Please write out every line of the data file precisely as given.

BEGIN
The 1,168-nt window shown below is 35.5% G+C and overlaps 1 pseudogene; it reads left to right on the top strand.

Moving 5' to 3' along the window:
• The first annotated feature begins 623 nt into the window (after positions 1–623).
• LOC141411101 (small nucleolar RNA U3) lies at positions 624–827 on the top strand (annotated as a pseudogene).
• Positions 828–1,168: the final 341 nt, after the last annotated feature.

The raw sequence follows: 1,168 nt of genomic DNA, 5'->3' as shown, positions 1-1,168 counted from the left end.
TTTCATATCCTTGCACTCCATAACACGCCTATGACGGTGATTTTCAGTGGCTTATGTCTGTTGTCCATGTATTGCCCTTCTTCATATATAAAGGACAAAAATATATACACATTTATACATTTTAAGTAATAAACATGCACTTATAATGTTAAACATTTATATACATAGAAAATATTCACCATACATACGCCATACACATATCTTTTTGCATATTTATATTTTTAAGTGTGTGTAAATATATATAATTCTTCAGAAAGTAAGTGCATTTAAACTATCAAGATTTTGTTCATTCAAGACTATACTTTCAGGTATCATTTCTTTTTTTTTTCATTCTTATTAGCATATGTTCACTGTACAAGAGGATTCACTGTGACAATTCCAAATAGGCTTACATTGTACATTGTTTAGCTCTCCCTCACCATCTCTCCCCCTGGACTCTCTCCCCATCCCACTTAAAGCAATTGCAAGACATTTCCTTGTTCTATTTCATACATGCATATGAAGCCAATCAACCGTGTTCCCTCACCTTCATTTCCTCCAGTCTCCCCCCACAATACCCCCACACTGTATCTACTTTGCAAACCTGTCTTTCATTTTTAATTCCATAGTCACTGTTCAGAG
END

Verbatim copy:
The 1,168-nt window shown below is 35.5% G+C and overlaps 1 pseudogene; it reads left to right on the top strand.

Moving 5' to 3' along the window:
• The first annotated feature begins 623 nt into the window (after positions 1–623).
• LOC141411101 (small nucleolar RNA U3) lies at positions 624–827 on the top strand (annotated as a pseudogene).
• Positions 828–1,168: the final 341 nt, after the last annotated feature.

The raw sequence follows: 1,168 nt of genomic DNA, 5'->3' as shown, positions 1-1,168 counted from the left end.
TTTCATATCCTTGCACTCCATAACACGCCTATGACGGTGATTTTCAGTGGCTTATGTCTGTTGTCCATGTATTGCCCTTCTTCATATATAAAGGACAAAAATATATACACATTTATACATTTTAAGTAATAAACATGCACTTATAATGTTAAACATTTATATACATAGAAAATATTCACCATACATACGCCATACACATATCTTTTTGCATATTTATATTTTTAAGTGTGTGTAAATATATATAATTCTTCAGAAAGTAAGTGCATTTAAACTATCAAGATTTTGTTCATTCAAGACTATACTTTCAGGTATCATTTCTTTTTTTTTTCATTCTTATTAGCATATGTTCACTGTACAAGAGGATTCACTGTGACAATTCCAAATAGGCTTACATTGTACATTGTTTAGCTCTCCCTCACCATCTCTCCCCCTGGACTCTCTCCCCATCCCACTTAAAGCAATTGCAAGACATTTCCTTGTTCTATTTCATACATGCATATGAAGCCAATCAACCGTGTTCCCTCACCTTCATTTCCTCCAGTCTCCCCCCACAATACCCCCACACTGTATCTACTTTGCAAACCTGTCTTTCATTTTTAATTCCATAGTCACTGTTCAGAG